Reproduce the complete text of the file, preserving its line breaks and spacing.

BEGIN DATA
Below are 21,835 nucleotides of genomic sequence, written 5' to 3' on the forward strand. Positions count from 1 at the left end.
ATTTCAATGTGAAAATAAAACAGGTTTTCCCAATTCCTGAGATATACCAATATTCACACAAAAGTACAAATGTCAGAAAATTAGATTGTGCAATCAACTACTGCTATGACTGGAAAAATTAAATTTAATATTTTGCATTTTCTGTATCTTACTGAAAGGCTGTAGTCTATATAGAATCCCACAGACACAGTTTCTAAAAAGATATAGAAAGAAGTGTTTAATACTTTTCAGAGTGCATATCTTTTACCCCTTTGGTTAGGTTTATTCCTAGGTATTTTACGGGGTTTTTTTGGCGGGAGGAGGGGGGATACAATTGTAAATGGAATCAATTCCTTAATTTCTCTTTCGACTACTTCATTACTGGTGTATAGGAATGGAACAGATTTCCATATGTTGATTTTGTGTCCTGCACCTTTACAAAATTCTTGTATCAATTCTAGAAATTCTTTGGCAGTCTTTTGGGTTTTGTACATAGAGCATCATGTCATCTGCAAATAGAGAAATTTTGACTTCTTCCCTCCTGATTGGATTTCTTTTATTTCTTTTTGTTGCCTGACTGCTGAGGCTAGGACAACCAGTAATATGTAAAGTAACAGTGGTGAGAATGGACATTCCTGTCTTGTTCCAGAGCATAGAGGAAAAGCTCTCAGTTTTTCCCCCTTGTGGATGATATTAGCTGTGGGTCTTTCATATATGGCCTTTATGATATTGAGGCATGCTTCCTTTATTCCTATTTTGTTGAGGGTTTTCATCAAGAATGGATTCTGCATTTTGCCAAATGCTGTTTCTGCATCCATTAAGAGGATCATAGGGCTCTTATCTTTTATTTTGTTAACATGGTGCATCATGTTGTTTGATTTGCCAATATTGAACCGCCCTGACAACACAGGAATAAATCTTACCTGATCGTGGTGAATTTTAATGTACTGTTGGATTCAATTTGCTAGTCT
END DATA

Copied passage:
Below are 21,835 nucleotides of genomic sequence, written 5' to 3' on the forward strand. Positions count from 1 at the left end.
ATTTCAATGTGAAAATAAAACAGGTTTTCCCAATTCCTGAGATATACCAATATTCACACAAAAGTACAAATGTCAGAAAATTAGATTGTGCAATCAACTACTGCTATGACTGGAAAAATTAAATTTAATATTTTGCATTTTCTGTATCTTACTGAAAGGCTGTAGTCTATATAGAATCCCACAGACACAGTTTCTAAAAAGATATAGAAAGAAGTGTTTAATACTTTTCAGAGTGCATATCTTTTACCCCTTTGGTTAGGTTTATTCCTAGGTATTTTACGGGGTTTTTTTGGCGGGAGGAGGGGGGATACAATTGTAAATGGAATCAATTCCTTAATTTCTCTTTCGACTACTTCATTACTGGTGTATAGGAATGGAACAGATTTCCATATGTTGATTTTGTGTCCTGCACCTTTACAAAATTCTTGTATCAATTCTAGAAATTCTTTGGCAGTCTTTTGGGTTTTGTACATAGAGCATCATGTCATCTGCAAATAGAGAAATTTTGACTTCTTCCCTCCTGATTGGATTTCTTTTATTTCTTTTTGTTGCCTGACTGCTGAGGCTAGGACAACCAGTAATATGTAAAGTAACAGTGGTGAGAATGGACATTCCTGTCTTGTTCCAGAGCATAGAGGAAAAGCTCTCAGTTTTTCCCCCTTGTGGATGATATTAGCTGTGGGTCTTTCATATATGGCCTTTATGATATTGAGGCATGCTTCCTTTATTCCTATTTTGTTGAGGGTTTTCATCAAGAATGGATTCTGCATTTTGCCAAATGCTGTTTCTGCATCCATTAAGAGGATCATAGGGCTCTTATCTTTTATTTTGTTAACATGGTGCATCATGTTGTTTGATTTGCCAATATTGAACCGCCCTGACAACACAGGAATAAATCTTACCTGATCGTGGTGAATTTTAATGTACTGTTGGATTCAATTTGCTAGTCT